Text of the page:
Saturday, June 10, 2006

Since the Red Sox were supposed to have a double header today, I might as well throw up two posts in one day. This will probably be short, as I have somewhere I am supposed to be in one hour.


It's been a while since I posted the first installment of the Random Things I Hate series. These things are random in the sense that they do not pertain to the Red Sox or the Boston sports scene. I should probably come up with another title to distinguish these short segments from the randomness of the things I hate about the Sox, but I am somewhat lazy and not particularly imaginative. This evening, I think it's time to talk about the Dixie Chicks.

I like some country music. I am a big fan of George Strait. I love Johnny Cash. A lot of the old time country music is great stuff. Some of it isn't, but I can put up with it. I don't like too much of what has come out of Nashville of late. The Dixie Chicks are at the top of the list of the acts that I hate.

Unlike a lot of people, or so it seems lately, I don't really care about the politics of musicians. Republican, Democrat, Communist, Nihilist, whatever. If the music is good, I listen. I think that celebrities should probably stay away from their misguided efforts to influence voters. First of all, no matter which side of the spectrum they're on, they should remember that they really aren't smarter or better informed than the average person. Also, they probably do more damage to their own cause than they help.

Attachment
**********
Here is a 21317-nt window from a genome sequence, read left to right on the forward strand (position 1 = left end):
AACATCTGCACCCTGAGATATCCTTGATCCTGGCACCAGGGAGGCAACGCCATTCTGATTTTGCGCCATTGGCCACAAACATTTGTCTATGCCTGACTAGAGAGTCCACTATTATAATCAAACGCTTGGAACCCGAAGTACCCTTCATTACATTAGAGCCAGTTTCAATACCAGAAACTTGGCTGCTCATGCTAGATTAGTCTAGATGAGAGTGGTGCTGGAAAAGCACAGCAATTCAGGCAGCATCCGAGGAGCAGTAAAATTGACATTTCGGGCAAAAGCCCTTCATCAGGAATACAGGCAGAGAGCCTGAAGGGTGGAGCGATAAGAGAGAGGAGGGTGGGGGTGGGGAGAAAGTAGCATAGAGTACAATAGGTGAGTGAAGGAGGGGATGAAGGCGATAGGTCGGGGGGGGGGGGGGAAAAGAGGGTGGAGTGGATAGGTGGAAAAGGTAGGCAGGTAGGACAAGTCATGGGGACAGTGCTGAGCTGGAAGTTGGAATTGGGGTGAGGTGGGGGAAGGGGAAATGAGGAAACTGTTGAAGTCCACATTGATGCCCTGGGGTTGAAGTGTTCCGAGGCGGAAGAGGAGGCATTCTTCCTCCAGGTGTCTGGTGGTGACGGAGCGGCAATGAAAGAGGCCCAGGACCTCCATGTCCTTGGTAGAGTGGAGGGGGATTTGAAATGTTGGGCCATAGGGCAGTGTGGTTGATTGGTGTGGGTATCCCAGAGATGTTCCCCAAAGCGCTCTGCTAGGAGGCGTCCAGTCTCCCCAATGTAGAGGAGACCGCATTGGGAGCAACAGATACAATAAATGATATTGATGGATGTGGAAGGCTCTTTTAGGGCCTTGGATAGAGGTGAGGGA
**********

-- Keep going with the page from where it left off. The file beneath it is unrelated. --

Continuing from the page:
That said, it's a free country. So they can say and do whatever they want. The Dixie Chicks have every right to say what they want about the President. And people who like the President (few though they may be right now) have every right to react to those comments as they did. I've now gone a long way to say this: the Dixie Chicks, like Mark Cuban, are frauds.

What got my attention was the fact that they compared themselves to Bruce Springsteen. They may have similar political leanings, they record music, and as far as I know they breathe air, but that's about all they have in common with Springsteen.

In the apology one of the Chicks made to the View, she did say that they consider the Boss a role model and not a peer. She said the Dixie Chicks often ask themselves: "What would Springsteen do?" I would offer this as an answer to that rhetorical question: "Springsteen would make good music."

By a conservative estimate, Springsteen has at least 3 songs that are infinitely better than anything in the Dixie Chicks' songbook on the Seeger Sessions alone. "Wide Open Spaces" and "Ready to Run" aren't ready for comparisons to "Tenth Avenue Freezeout" and "Backstreets," let alone "Born to Run" or "Thunder Road." "Earl's Gotta Die" has nothing for edge or power on anything from Darkness on the Edge of Town or Nebraska.

I hate the Dixie Chicks. They were ready to trade on their appearance and their cutie-pie redneck image to make it big, and now they're not ready to make nice, if I can take their recent album title at its word. Not ready to make nice. Would that they were ready to make something approximating music.

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